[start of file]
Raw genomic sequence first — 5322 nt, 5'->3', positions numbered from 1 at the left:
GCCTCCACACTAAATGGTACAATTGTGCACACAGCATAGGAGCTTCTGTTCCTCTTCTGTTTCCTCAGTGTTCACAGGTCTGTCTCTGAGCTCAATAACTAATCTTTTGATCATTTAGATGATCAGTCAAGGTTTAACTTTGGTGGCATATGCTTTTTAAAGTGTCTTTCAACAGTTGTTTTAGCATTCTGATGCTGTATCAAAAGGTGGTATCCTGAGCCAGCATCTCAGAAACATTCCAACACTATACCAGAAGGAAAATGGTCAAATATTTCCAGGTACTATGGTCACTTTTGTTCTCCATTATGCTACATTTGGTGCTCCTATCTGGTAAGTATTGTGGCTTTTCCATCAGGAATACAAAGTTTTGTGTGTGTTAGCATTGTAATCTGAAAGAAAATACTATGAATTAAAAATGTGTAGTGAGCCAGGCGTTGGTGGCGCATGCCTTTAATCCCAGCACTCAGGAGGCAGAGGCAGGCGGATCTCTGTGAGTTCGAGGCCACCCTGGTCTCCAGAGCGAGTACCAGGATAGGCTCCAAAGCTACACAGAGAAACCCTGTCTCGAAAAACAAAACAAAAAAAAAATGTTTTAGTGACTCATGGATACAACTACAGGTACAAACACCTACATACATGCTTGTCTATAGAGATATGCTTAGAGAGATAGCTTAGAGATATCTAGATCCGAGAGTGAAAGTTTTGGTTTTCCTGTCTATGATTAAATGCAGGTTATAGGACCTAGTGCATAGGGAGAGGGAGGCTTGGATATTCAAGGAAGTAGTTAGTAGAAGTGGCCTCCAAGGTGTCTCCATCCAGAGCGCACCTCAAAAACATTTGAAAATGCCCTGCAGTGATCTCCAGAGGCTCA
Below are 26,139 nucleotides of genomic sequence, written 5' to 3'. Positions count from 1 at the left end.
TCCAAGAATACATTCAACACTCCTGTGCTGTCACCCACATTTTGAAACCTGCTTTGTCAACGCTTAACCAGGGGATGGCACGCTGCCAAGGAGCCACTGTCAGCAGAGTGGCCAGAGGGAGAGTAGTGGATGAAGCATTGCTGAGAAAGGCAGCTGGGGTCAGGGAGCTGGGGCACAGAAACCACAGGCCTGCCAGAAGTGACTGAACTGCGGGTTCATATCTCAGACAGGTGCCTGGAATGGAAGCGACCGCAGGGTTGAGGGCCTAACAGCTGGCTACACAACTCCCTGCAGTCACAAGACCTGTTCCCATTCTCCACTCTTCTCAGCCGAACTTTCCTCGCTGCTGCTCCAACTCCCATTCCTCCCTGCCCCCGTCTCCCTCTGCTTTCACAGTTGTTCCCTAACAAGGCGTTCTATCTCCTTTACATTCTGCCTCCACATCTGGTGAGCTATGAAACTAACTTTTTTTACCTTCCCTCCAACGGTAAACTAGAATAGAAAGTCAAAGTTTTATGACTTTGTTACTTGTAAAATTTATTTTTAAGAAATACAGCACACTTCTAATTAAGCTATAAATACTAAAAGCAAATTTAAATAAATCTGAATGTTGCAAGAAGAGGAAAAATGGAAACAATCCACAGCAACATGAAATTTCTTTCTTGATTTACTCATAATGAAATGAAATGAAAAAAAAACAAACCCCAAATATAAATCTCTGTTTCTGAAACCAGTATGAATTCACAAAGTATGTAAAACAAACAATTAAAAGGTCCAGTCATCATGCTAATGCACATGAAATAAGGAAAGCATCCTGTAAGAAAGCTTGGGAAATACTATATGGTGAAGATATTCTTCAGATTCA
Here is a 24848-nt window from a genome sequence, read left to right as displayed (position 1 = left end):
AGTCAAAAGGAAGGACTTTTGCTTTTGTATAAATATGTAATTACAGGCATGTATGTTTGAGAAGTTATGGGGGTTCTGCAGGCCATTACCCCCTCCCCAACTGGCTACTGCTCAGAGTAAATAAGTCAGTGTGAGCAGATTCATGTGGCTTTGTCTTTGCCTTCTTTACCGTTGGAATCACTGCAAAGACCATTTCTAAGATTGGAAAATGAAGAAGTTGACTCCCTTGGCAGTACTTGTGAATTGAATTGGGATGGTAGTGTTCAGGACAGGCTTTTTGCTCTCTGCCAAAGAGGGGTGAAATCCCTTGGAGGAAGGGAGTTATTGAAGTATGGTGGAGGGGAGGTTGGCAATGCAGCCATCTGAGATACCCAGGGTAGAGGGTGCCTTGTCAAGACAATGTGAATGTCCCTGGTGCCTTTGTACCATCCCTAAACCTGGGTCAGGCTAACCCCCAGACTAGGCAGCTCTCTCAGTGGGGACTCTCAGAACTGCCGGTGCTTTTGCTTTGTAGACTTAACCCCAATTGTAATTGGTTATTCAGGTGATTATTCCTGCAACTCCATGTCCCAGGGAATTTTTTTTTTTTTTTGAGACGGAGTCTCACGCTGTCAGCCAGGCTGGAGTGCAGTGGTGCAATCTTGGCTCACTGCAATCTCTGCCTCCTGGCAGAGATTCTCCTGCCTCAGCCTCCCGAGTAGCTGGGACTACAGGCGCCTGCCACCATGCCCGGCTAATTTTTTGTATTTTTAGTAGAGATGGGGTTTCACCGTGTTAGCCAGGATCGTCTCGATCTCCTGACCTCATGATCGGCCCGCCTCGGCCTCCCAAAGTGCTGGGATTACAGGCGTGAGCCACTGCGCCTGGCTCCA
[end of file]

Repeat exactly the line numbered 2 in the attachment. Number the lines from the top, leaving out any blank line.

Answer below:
GCCTCCACACTAAATGGTACAATTGTGCACACAGCATAGGAGCTTCTGTTCCTCTTCTGTTTCCTCAGTGTTCACAGGTCTGTCTCTGAGCTCAATAACTAATCTTTTGATCATTTAGATGATCAGTCAAGGTTTAACTTTGGTGGCATATGCTTTTTAAAGTGTCTTTCAACAGTTGTTTTAGCATTCTGATGCTGTATCAAAAGGTGGTATCCTGAGCCAGCATCTCAGAAACATTCCAACACTATACCAGAAGGAAAATGGTCAAATATTTCCAGGTACTATGGTCACTTTTGTTCTCCATTATGCTACATTTGGTGCTCCTATCTGGTAAGTATTGTGGCTTTTCCATCAGGAATACAAAGTTTTGTGTGTGTTAGCATTGTAATCTGAAAGAAAATACTATGAATTAAAAATGTGTAGTGAGCCAGGCGTTGGTGGCGCATGCCTTTAATCCCAGCACTCAGGAGGCAGAGGCAGGCGGATCTCTGTGAGTTCGAGGCCACCCTGGTCTCCAGAGCGAGTACCAGGATAGGCTCCAAAGCTACACAGAGAAACCCTGTCTCGAAAAACAAAACAAAAAAAAAATGTTTTAGTGACTCATGGATACAACTACAGGTACAAACACCTACATACATGCTTGTCTATAGAGATATGCTTAGAGAGATAGCTTAGAGATATCTAGATCCGAGAGTGAAAGTTTTGGTTTTCCTGTCTATGATTAAATGCAGGTTATAGGACCTAGTGCATAGGGAGAGGGAGGCTTGGATATTCAAGGAAGTAGTTAGTAGAAGTGGCCTCCAAGGTGTCTCCATCCAGAGCGCACCTCAAAAACATTTGAAAATGCCCTGCAGTGATCTCCAGAGGCTCA